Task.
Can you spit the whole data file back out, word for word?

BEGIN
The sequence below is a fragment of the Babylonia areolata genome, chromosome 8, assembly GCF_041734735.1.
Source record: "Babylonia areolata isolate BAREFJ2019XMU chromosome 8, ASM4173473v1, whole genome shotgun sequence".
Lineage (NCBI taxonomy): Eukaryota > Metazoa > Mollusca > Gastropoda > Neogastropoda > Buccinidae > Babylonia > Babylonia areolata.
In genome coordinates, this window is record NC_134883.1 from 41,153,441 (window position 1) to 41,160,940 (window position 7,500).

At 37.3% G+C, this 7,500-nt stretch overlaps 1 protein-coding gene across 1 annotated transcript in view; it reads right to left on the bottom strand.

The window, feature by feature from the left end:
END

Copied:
The sequence below is a fragment of the Babylonia areolata genome, chromosome 8, assembly GCF_041734735.1.
Source record: "Babylonia areolata isolate BAREFJ2019XMU chromosome 8, ASM4173473v1, whole genome shotgun sequence".
Lineage (NCBI taxonomy): Eukaryota > Metazoa > Mollusca > Gastropoda > Neogastropoda > Buccinidae > Babylonia > Babylonia areolata.
In genome coordinates, this window is record NC_134883.1 from 41,153,441 (window position 1) to 41,160,940 (window position 7,500).

At 37.3% G+C, this 7,500-nt stretch overlaps 1 protein-coding gene across 1 annotated transcript in view; it reads right to left on the bottom strand.

The window, feature by feature from the left end: